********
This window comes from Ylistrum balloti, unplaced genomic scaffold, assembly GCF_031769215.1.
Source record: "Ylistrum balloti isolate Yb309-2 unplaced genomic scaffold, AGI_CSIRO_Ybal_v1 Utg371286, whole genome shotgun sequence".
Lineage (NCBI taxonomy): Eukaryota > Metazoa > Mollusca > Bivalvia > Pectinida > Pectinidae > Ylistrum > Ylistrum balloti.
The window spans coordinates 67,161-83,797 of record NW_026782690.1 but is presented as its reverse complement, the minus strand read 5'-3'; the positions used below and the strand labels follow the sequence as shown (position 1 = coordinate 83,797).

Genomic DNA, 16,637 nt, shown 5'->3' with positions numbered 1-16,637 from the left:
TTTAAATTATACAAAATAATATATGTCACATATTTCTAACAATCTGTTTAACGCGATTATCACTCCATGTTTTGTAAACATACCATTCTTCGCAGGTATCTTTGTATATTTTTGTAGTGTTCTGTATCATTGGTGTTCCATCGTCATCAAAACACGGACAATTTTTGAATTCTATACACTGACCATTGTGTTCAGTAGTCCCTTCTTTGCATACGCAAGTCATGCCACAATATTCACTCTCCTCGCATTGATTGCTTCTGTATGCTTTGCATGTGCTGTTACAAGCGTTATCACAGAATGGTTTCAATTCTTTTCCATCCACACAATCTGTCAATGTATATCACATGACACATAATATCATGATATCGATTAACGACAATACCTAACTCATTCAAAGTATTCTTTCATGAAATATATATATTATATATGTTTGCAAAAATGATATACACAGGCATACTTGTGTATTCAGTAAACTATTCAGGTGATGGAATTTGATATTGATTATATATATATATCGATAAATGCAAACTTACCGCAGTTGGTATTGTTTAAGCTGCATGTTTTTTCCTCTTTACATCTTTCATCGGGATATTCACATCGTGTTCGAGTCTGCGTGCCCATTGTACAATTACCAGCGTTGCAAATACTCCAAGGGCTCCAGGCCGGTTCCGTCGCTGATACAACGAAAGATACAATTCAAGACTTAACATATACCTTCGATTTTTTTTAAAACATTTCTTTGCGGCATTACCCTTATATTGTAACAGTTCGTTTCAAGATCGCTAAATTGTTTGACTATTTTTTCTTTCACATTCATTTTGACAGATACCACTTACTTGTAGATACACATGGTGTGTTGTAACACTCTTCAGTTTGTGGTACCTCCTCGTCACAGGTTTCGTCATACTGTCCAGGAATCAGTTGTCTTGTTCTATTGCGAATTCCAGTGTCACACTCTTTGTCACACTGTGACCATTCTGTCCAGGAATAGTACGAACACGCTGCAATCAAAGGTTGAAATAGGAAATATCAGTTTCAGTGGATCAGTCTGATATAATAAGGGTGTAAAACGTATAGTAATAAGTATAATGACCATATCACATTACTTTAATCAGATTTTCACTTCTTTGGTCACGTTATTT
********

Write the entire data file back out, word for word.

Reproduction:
This window comes from Ylistrum balloti, unplaced genomic scaffold, assembly GCF_031769215.1.
Source record: "Ylistrum balloti isolate Yb309-2 unplaced genomic scaffold, AGI_CSIRO_Ybal_v1 Utg371286, whole genome shotgun sequence".
Lineage (NCBI taxonomy): Eukaryota > Metazoa > Mollusca > Bivalvia > Pectinida > Pectinidae > Ylistrum > Ylistrum balloti.
The window spans coordinates 67,161-83,797 of record NW_026782690.1 but is presented as its reverse complement, the minus strand read 5'-3'; the positions used below and the strand labels follow the sequence as shown (position 1 = coordinate 83,797).

Genomic DNA, 16,637 nt, shown 5'->3' with positions numbered 1-16,637 from the left:
TTTAAATTATACAAAATAATATATGTCACATATTTCTAACAATCTGTTTAACGCGATTATCACTCCATGTTTTGTAAACATACCATTCTTCGCAGGTATCTTTGTATATTTTTGTAGTGTTCTGTATCATTGGTGTTCCATCGTCATCAAAACACGGACAATTTTTGAATTCTATACACTGACCATTGTGTTCAGTAGTCCCTTCTTTGCATACGCAAGTCATGCCACAATATTCACTCTCCTCGCATTGATTGCTTCTGTATGCTTTGCATGTGCTGTTACAAGCGTTATCACAGAATGGTTTCAATTCTTTTCCATCCACACAATCTGTCAATGTATATCACATGACACATAATATCATGATATCGATTAACGACAATACCTAACTCATTCAAAGTATTCTTTCATGAAATATATATATTATATATGTTTGCAAAAATGATATACACAGGCATACTTGTGTATTCAGTAAACTATTCAGGTGATGGAATTTGATATTGATTATATATATATATCGATAAATGCAAACTTACCGCAGTTGGTATTGTTTAAGCTGCATGTTTTTTCCTCTTTACATCTTTCATCGGGATATTCACATCGTGTTCGAGTCTGCGTGCCCATTGTACAATTACCAGCGTTGCAAATACTCCAAGGGCTCCAGGCCGGTTCCGTCGCTGATACAACGAAAGATACAATTCAAGACTTAACATATACCTTCGATTTTTTTTAAAACATTTCTTTGCGGCATTACCCTTATATTGTAACAGTTCGTTTCAAGATCGCTAAATTGTTTGACTATTTTTTCTTTCACATTCATTTTGACAGATACCACTTACTTGTAGATACACATGGTGTGTTGTAACACTCTTCAGTTTGTGGTACCTCCTCGTCACAGGTTTCGTCATACTGTCCAGGAATCAGTTGTCTTGTTCTATTGCGAATTCCAGTGTCACACTCTTTGTCACACTGTGACCATTCTGTCCAGGAATAGTACGAACACGCTGCAATCAAAGGTTGAAATAGGAAATATCAGTTTCAGTGGATCAGTCTGATATAATAAGGGTGTAAAACGTATAGTAATAAGTATAATGACCATATCACATTACTTTAATCAGATTTTCACTTCTTTGGTCACGTTATTT